Should your pricing strategy be about getting to a “correct price”, or should you be thinking about the question of an ideal price more broadly? Two ways of thinking about it.


I am sometimes asked to identify the “Correct Price” for a product or service. Is this possible? In theory, yes. But practically, you will find that there are many correct prices depending on who your customers are, when the product is being sold, and who your competitors are at the time of sale, to name but a few considerations.

Therein lies the beauty of a pricing strategy. You do not have to settle for a particular price at a specific margin all the time. Depending on the available opportunities and the added value you can offer, such as the convenience that you’re offering to customers, you have the opportunity to price differentially.


Think about what you would pay for a slice of cake at a fine restaurant, versus a coffee shop, versus a supermarket. Chances are that the cake across all three locations is relatively similar in quality. Yet there may be a 300% difference in price between the fine restaurant versus the supermarket offering. So, what changed? The ambiance within each particular location and the expectation of what you would probably pay at each location, as well as the range of competing alternatives would be price determinants. You would probably also believe the pricing to be acceptable given the circumstances and not question it further.

What about the bottle of headache pills you need to buy urgently in the middle of the night from a garage convenience shop? Compare this to the same bottle of headache pills being sold at the supermarket? The only difference is that one was made conveniently available to you at an unusual hour while the other was not.


I could provide many more examples like those mentioned above. The bottom line is the following… Don’t be obsessed with the demand curve that you have seen in an Economics 101 course (you know the one that matches Price to Quantity sold and varies based on the curve’s elasticity).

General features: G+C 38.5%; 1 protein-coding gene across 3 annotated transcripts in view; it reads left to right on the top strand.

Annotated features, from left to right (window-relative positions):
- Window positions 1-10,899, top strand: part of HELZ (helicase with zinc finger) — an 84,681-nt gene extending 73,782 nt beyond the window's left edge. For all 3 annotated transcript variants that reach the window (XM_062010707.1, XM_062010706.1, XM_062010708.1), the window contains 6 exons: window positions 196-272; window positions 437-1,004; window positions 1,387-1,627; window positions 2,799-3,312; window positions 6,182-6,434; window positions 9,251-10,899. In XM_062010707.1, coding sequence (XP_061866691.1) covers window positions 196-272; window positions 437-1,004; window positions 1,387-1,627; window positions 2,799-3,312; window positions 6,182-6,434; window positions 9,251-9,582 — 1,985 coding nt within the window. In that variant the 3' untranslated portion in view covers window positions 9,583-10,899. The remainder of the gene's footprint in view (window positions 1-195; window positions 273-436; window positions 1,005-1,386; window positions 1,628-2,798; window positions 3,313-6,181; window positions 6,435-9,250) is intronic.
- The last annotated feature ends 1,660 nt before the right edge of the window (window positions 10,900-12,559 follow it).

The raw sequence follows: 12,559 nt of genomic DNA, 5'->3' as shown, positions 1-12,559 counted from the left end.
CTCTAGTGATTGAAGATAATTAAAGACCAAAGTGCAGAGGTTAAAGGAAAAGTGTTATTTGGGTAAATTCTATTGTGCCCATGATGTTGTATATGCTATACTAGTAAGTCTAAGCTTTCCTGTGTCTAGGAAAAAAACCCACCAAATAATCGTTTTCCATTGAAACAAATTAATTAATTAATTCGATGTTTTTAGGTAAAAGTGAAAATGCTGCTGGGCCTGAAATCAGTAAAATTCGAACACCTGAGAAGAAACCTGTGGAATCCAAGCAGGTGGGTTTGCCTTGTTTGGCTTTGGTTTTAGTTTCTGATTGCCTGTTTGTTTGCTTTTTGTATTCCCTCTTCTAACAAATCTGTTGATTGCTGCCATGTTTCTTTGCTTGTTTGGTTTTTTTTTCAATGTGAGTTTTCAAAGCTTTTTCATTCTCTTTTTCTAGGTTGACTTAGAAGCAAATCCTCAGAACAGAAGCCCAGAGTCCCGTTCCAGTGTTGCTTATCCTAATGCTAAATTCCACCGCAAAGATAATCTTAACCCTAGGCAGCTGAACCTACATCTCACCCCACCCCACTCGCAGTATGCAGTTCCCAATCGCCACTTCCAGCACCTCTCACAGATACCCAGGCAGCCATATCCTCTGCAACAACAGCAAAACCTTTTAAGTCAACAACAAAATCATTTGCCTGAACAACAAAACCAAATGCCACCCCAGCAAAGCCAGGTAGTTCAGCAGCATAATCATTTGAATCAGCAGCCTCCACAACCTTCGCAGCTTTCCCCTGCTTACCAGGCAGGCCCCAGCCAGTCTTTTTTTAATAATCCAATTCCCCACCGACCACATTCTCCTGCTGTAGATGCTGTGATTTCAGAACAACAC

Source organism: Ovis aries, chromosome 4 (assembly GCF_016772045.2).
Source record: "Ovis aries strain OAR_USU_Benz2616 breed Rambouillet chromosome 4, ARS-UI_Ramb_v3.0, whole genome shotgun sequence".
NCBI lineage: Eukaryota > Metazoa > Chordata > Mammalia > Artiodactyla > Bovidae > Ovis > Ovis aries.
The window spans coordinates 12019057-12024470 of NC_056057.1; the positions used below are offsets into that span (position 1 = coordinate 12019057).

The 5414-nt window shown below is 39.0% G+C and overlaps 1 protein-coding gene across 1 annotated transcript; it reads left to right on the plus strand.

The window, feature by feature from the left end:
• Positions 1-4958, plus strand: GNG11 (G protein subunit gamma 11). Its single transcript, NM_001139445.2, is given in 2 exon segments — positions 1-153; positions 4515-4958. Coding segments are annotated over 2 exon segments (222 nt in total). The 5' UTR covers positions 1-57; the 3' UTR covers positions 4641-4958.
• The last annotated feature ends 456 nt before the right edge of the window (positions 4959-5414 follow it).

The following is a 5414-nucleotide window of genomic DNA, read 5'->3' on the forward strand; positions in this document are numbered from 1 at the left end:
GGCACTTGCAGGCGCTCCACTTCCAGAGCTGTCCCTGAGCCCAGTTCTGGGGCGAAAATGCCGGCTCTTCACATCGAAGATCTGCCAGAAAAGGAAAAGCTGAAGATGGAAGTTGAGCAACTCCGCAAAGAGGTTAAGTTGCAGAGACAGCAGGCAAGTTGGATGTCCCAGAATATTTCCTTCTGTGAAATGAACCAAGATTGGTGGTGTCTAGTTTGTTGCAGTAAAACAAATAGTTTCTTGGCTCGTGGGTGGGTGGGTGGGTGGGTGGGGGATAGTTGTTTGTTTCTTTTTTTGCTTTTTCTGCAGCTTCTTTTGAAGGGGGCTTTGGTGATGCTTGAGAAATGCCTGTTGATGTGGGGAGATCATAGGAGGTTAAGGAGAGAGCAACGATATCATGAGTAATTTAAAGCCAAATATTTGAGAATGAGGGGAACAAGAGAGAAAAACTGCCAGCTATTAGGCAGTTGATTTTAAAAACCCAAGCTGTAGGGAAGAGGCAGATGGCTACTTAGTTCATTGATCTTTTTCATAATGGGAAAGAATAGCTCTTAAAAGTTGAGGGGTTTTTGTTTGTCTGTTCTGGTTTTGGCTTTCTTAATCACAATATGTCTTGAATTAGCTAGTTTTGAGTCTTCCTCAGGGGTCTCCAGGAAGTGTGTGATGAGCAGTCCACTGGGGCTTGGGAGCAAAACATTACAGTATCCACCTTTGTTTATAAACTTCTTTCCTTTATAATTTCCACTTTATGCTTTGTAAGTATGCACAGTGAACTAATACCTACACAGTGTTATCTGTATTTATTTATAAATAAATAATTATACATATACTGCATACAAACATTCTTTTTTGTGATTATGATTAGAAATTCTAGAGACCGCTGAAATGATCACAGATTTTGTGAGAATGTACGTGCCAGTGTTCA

You probably know what the current market pricing is and what volume it will generate. You may understandably want to know what a change in pricing will do to change your sales volume. Yes, these curves exist and can be generated with the right data. But chances are you may not have access to the correct data to do this. Should you get access to sales data, you may not even know not know what that demand curve looks if various price-sales scenarios that involve sales timing, location, and channel have been mixed together. Econometric models claiming to do this may also not be too convincing once you dig into how they have been built. How then do you get to a practical solution that makes financial sense?

As a more convenient alternative, start to think about the different ways that your customer and prospect base can be segmented in terms of their needs and how you may be able to price differentially based on those needs. Then think about how the demand curve mentioned above is likely to shift left or right or up or down based on the particular segmentation scenario you have in mind and amend your thinking along those lines.

Finally, start to create actionable plans that will enable you to execute this in the marketplace. For instance, consider:

  • Consumer segments that may pay more for whatever amendment you are making. E.g. 100% organic.
  • Channels will add value such as convenience.
  • Pack sizes that lend value to easier product movement by consumers with limited access to transport.
  • Pack sizes may be smaller and more affordable but could command higher margins.

These are just a few of many approaches.  Be creative and you will find that many price options exist that can boost your margins.

About the author

Alan Ohannessian started WisdomInc in 1999.

He has broad-based experience in how marketing strategy and analytics are practically integrated with other strategy disciplines for more effective outcomes.

Prior to starting WisdomInc, he started a Customer Relationship Management consultancy within the Ogilvy Group in the mid-1990s and worked within the Ogilvy Group over a 5-year period.

He has advised product and service organizations for more than 70 global and local B2C and B2B brands since 1995.

As a specialist across several disciplines, he is able to provide an integrated view of a solution when providing strategic insights. Areas of specialty have included Marketing Strategy, Brand Strategy, Communications Strategy, Brand Experience Management, and Pricing Strategy.

He has taught Marketing Strategy to MBA students at Wits Business School, on a part-time basis, through the “Marketing in a Connected World” course.

He holds a Master’s degree in Distribution Channel Strategy from the University of the Witwatersrand.

He has also completed a postgraduate dissertation in the area of cost-competitive mass-customization manufacturing strategies at Wits (where he taught Marketing Strategy, Consumer Behaviour, Marketing Research, and Retail Marketing over a 2-year period from 1993 to 1994.)

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